Pregnancy and Fertility after Spinal Cord injury
What can you expect about pregnancy and fertility after spinal cord injury? This is the question that seems to linger in the head of anyone who's experienced this kind of disfigurement. Learning about a female and male fertility following a spinal cord injury is one thing, and getting a spinal cord injury fertility specialist is another.
Whether your spinal cord injury was caused by a medical malpractice, car accident or another type of traumatic accident, the injury can lead to life-long complications that can affect your sensation, motor skills, and breathing. If you or a loved one has sustained a spinal cord injury in an accident that was not your fault, you may be entitled to compensation to cover your damages. Call our experienced injury lawyers at (916) 921-6400 for free, friendly advice.
To know more about this topic, continue reading below.What You Need to Know About Pregnancy and Fertility After Spinal Cord Injury
- Understanding Pregnancy and Fertility After Spinal Cord Injury
- Male Fertility Following Spinal Cord Injury
- The Damage in Ejaculation
- Vitro Insemination Procedure
- Female Pregnancy and Fertility After Spinal Cord Injury
- Pregnancy While Paralyzed
- Autonomic Dysreflexia
Many couples wonder about impotence after spinal cord injury. Women have no change in their ability to get pregnant after spinal cord injuries, but men have problems with both erectile dysfunction and ejaculation. Even when ejaculation happens, the rate of pregnancy is only about 10 percent. Sperms have less chance to penetrate the egg during fertilization and the amount of ejaculate a paralyzed man can give is diminished.
Fortunately, there are good, newer technologies to help couples conceive a child after the man has had a spinal cord injury. Babies born to paralyzed mothers have no greater risk of birth defects when compared to able-bodied women. Couples who choose to be parents after a spinal cord injury tend to do just as well as able-bodied parents.Male Fertility Following Spinal Cord Injury
As mentioned, men who have spinal cord injuries have fertility problems more so than women. Team management of this problem is recommended using the services of a good urologist, a gynecologist, and an andrology lab worker who can prepare the semen for intrauterine insemination of washed and concentrated sperm. Social workers can also be part of this fertility team.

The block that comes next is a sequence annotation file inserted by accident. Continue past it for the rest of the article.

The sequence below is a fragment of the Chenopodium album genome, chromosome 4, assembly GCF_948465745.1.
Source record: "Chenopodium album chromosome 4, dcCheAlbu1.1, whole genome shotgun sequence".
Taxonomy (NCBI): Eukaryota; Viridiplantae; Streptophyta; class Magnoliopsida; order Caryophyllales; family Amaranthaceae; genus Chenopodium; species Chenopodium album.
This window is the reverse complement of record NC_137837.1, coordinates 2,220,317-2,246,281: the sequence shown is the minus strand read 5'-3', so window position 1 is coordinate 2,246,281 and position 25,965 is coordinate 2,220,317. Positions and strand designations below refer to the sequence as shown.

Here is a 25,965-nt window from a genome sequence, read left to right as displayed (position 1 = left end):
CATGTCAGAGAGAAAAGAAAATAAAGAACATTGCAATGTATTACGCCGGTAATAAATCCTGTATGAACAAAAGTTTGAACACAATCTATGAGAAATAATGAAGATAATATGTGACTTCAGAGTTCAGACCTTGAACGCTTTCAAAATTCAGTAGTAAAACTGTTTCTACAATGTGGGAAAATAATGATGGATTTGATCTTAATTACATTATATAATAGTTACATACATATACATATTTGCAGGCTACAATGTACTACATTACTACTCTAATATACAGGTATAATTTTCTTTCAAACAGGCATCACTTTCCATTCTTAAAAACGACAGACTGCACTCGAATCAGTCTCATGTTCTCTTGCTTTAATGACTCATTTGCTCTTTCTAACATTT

Possible ways to get pregnant include intrauterine insemination as described above and in vitro fertilization. Sperm can be gotten from vibratory stimulation using devices that stimulate ejaculation. This is an inexpensive way to get pregnant but those with T6 or higher lesions can develop autonomic dysreflexia upon vibratory stimulation of the penis.
Other men with spinal cord injuries have problems with retrograde ejaculation, in which the semen travels back to the bladder instead of outside. There are specific vibrators used for men in this kind of procedure. It is a decidedly unromantic way to have a baby but it is effective. The ejaculate is collected in a sterile cup and then injected into the female vagina.
Tip: They can put the sperm on a diaphragm to help the sperm get up into the cervix better.
The quality of sperm is better with vibratory stimulation than with electrostimulation of the penis, but the electroejaculation procedure is usually more successful. It requires special equipment and possibly the taking of medication to keep the blood pressure down during the procedure. You need two nurses to do the job. One is necessary to milk the penis to get the ejaculate and the other monitors the patient’s blood pressure. The woman is then inseminated with the ejaculate.The Damage in Ejaculation
Some men cannot do electroejaculation because of nerve damage that normally aids in ejaculation. In this type of situation, sperm must be collected from the vas deferens and is then inseminated into the woman. There are problems with scarring and a lack of getting a lot of sperm but it does work in some cases. Donor sperm can also be added to the man’s sperm to increase the chances of fertilizing an egg.